Each blog post must be at least 100 words written in Standard American English and contain a related image that is posted without infringing on anyone's copyright (you can take your own pictures and put them in your blog, so you'll need a Flickr account or Paintbucket accout as well). That is why they get 15 minutes at the start of Tuesday's class to complete this.  There is a list of blog entries to answer on the left hand side under the title "Blog of Reflection"  These questions are there to help the student reflect on their learning and to help them go through the process of critical thinking.

Mentors

I would like to see each team or individual find an adult mentor who can help guide and inspire it. I am not the only adult out there that knows computers.  I hope parents will play a role in finding an appropriate mentor for this project. The mentor will serve to offer advice, provide informal leadership, and follow the progress blogs.

 

Genuis/20% Days

Throughout the school term, students will have one day a cycle to work on their projects. If students need to be off-campus to work on their projects, they are welcome to do that on weekends or afternoons and use the scheduled 20%Genius time as a productive tutorial period, meeting period, or writing period.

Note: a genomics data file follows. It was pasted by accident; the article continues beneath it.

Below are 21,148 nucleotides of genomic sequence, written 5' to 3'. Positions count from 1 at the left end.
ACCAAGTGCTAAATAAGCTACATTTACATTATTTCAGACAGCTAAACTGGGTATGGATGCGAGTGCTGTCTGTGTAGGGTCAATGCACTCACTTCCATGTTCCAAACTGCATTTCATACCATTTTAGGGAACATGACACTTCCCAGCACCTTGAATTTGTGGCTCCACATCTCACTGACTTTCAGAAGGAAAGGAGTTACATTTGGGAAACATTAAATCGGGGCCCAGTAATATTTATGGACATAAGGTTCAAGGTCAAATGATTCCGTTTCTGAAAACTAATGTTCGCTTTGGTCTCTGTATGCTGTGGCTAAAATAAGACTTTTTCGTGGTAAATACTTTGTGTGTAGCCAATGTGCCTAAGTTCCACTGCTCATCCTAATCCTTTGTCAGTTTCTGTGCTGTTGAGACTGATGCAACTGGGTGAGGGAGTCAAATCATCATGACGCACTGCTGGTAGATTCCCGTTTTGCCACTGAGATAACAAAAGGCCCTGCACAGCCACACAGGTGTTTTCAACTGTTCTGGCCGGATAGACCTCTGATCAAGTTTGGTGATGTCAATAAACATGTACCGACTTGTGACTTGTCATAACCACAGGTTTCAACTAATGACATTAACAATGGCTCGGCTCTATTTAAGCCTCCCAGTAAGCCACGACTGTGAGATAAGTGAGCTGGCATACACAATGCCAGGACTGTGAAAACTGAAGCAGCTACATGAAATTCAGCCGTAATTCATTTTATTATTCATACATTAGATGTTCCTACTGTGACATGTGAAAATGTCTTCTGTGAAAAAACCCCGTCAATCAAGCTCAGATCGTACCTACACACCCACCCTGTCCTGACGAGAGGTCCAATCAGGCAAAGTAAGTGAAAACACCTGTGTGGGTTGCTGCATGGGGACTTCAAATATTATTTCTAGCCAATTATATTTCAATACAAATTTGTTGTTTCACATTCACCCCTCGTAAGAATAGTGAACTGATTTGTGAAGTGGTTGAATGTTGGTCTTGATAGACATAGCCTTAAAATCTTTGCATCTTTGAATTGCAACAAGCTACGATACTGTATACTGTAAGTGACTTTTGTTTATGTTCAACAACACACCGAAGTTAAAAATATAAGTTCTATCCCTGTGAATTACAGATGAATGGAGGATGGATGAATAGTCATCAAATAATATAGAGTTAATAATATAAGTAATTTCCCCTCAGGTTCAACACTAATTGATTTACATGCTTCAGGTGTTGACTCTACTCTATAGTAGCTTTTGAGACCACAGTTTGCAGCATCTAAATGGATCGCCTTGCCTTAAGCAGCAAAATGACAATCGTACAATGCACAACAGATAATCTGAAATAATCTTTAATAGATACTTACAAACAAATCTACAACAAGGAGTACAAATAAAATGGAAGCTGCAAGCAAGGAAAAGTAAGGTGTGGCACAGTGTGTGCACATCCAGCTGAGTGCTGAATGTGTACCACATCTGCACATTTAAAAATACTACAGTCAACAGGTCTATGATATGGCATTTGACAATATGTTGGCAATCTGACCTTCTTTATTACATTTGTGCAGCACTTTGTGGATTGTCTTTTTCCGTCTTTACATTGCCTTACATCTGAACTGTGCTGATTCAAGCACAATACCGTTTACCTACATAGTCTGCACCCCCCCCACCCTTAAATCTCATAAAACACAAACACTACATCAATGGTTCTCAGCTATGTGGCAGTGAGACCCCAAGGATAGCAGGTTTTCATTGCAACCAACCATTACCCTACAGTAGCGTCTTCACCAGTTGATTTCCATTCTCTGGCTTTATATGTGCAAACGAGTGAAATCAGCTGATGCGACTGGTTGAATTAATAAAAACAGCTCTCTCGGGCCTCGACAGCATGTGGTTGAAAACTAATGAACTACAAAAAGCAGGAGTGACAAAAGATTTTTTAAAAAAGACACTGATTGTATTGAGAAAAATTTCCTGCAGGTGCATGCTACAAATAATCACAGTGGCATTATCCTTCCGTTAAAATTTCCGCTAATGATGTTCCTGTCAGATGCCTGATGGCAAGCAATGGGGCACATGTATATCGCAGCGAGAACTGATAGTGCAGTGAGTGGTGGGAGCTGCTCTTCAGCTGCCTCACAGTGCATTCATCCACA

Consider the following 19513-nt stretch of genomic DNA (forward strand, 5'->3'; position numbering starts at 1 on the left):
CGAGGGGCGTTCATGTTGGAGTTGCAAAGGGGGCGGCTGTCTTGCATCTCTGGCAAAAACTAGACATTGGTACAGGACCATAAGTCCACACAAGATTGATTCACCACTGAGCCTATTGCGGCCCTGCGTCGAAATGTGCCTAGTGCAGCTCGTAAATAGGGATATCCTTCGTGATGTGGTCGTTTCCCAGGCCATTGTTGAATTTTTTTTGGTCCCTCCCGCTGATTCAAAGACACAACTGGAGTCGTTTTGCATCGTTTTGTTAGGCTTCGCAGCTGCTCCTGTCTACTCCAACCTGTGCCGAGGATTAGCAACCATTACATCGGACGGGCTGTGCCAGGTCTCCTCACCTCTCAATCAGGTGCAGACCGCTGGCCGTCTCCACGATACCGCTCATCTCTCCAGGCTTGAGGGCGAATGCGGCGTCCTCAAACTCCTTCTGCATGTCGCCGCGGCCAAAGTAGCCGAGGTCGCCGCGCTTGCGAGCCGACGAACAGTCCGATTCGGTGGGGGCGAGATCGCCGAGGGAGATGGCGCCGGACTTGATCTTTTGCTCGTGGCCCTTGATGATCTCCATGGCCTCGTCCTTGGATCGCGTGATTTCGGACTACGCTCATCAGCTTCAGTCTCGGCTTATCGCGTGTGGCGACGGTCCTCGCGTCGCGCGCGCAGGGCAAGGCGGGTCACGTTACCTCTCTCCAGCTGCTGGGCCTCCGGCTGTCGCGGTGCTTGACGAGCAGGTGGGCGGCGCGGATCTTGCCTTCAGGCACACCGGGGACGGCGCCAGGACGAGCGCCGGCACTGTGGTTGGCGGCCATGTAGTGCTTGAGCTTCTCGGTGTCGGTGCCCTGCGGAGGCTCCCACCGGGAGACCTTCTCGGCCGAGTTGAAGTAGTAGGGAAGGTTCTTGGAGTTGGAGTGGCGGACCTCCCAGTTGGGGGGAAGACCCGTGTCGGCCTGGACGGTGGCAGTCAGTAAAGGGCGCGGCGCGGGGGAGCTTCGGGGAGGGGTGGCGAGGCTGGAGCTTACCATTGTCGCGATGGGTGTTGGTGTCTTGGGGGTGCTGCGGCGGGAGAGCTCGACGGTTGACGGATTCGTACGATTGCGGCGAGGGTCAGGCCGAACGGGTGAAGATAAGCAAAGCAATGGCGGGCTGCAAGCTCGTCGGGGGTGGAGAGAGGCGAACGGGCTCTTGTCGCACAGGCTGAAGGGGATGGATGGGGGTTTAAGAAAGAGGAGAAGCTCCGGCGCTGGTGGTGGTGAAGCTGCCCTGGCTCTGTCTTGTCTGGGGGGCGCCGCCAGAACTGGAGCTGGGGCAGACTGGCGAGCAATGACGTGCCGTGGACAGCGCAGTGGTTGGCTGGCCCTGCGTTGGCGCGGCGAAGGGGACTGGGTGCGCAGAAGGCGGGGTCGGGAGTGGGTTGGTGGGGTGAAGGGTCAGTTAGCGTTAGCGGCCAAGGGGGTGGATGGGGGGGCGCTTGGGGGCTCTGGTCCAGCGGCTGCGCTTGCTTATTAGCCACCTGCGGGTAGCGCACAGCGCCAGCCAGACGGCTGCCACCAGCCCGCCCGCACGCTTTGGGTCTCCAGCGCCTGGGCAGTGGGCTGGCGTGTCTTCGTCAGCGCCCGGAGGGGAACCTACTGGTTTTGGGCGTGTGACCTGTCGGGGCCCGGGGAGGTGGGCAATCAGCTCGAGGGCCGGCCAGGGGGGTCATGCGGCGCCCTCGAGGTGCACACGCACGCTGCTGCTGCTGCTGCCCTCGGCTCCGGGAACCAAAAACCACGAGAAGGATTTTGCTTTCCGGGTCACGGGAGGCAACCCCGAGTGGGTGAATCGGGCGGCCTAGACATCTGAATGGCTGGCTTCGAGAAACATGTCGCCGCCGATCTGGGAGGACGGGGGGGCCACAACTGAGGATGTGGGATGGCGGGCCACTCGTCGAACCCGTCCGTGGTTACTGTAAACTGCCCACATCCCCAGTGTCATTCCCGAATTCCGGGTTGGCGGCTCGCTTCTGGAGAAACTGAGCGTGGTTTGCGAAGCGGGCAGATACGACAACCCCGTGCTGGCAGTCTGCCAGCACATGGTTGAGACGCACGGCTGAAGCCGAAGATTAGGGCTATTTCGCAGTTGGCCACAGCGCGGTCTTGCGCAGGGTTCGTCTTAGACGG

The Final Presentation

At the end of the term, each team will give a five-minute presentation to students, teachers, and community members where they will show off their work. This will be carefully written, choreographed, and rehearsed to produce the best presentation they’ve ever given. These TED-style presentations will be delivered and recorded in the Theater or my classroom (depending on the booking). Here is a two minute video of highlights from Kevin Brookhouser's English class' presentations.  Below it are the presentations of Valerie Lee's class at Fraser Heights Secondary in Surrey BC. 

  

 

Assessment

Many students and parents understandably ask me about how I’m going to grade the 20% Genius hour project. I try to de-emphasize the grade because extrinsic motivators like grades tend to discourage the innovation and creativity I’m looking for in this project. Read Drive for more on this. I want them to be inspired by the project itself, not by the grade they’re going to get on it.

 

That said, I am going to assess students on the algorithmic (objective) elements of the project. A significant portion (20%) of their grade will be dependent on the following elements with rubrics.

  • The Proposal (Is the proposal on-time, and does it address the required questions appropriately?)

  • The Blogs (Does the post meet the required length, address the required topic, and submitted on-time? Do you post regularly? Does your post show learning?)

  • The Product/Prototype or something to show (Did you successfully move from idea phase to production phase, and do you have something to show at the end of the year? Even if it is not a product that works.).